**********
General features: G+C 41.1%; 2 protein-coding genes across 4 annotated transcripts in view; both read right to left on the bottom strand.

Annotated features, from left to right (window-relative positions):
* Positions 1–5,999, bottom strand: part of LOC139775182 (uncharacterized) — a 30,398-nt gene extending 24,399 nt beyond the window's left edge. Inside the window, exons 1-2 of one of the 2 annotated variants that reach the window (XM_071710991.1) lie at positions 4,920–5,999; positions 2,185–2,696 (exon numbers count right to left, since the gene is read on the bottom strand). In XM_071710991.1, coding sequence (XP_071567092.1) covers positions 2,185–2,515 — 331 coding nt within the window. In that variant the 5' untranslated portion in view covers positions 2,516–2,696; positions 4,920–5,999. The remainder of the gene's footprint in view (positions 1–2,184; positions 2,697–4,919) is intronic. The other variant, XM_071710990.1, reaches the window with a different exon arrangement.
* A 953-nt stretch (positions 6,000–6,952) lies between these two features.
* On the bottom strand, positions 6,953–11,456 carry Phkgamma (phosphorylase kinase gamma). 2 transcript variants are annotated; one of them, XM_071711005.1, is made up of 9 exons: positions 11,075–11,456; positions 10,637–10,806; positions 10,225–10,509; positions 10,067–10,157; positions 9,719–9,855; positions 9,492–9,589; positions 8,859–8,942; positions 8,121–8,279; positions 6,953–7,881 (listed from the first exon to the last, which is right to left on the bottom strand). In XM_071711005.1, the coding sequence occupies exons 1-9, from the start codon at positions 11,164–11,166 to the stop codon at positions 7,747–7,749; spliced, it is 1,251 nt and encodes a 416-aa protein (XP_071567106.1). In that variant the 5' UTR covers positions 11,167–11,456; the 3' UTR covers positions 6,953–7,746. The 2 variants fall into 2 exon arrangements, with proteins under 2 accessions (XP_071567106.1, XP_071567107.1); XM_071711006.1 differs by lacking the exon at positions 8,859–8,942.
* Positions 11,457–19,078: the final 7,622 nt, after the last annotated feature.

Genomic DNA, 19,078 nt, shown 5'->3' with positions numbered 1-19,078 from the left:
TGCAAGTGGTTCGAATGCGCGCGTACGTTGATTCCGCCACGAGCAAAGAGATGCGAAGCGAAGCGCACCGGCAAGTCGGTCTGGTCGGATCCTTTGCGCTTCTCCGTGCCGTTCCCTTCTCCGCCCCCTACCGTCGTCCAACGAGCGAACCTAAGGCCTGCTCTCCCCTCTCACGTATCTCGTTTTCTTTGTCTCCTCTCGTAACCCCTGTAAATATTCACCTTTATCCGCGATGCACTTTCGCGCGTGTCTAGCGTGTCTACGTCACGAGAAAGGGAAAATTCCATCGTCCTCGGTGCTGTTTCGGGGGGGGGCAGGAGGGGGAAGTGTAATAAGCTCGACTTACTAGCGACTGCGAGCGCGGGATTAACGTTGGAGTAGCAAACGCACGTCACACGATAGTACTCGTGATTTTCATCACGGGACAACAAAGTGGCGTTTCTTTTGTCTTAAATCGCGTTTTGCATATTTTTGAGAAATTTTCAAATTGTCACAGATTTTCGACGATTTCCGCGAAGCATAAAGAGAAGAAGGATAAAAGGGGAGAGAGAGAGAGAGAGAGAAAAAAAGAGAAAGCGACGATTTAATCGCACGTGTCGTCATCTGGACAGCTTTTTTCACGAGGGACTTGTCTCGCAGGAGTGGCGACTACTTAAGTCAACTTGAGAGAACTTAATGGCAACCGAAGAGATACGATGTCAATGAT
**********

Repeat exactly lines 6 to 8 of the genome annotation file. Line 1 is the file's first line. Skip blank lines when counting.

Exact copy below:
* Positions 11,457–19,078: the final 7,622 nt, after the last annotated feature.

Genomic DNA, 19,078 nt, shown 5'->3' with positions numbered 1-19,078 from the left:
TGCAAGTGGTTCGAATGCGCGCGTACGTTGATTCCGCCACGAGCAAAGAGATGCGAAGCGAAGCGCACCGGCAAGTCGGTCTGGTCGGATCCTTTGCGCTTCTCCGTGCCGTTCCCTTCTCCGCCCCCTACCGTCGTCCAACGAGCGAACCTAAGGCCTGCTCTCCCCTCTCACGTATCTCGTTTTCTTTGTCTCCTCTCGTAACCCCTGTAAATATTCACCTTTATCCGCGATGCACTTTCGCGCGTGTCTAGCGTGTCTACGTCACGAGAAAGGGAAAATTCCATCGTCCTCGGTGCTGTTTCGGGGGGGGGCAGGAGGGGGAAGTGTAATAAGCTCGACTTACTAGCGACTGCGAGCGCGGGATTAACGTTGGAGTAGCAAACGCACGTCACACGATAGTACTCGTGATTTTCATCACGGGACAACAAAGTGGCGTTTCTTTTGTCTTAAATCGCGTTTTGCATATTTTTGAGAAATTTTCAAATTGTCACAGATTTTCGACGATTTCCGCGAAGCATAAAGAGAAGAAGGATAAAAGGGGAGAGAGAGAGAGAGAGAGAAAAAAAGAGAAAGCGACGATTTAATCGCACGTGTCGTCATCTGGACAGCTTTTTTCACGAGGGACTTGTCTCGCAGGAGTGGCGACTACTTAAGTCAACTTGAGAGAACTTAATGGCAACCGAAGAGATACGATGTCAATGAT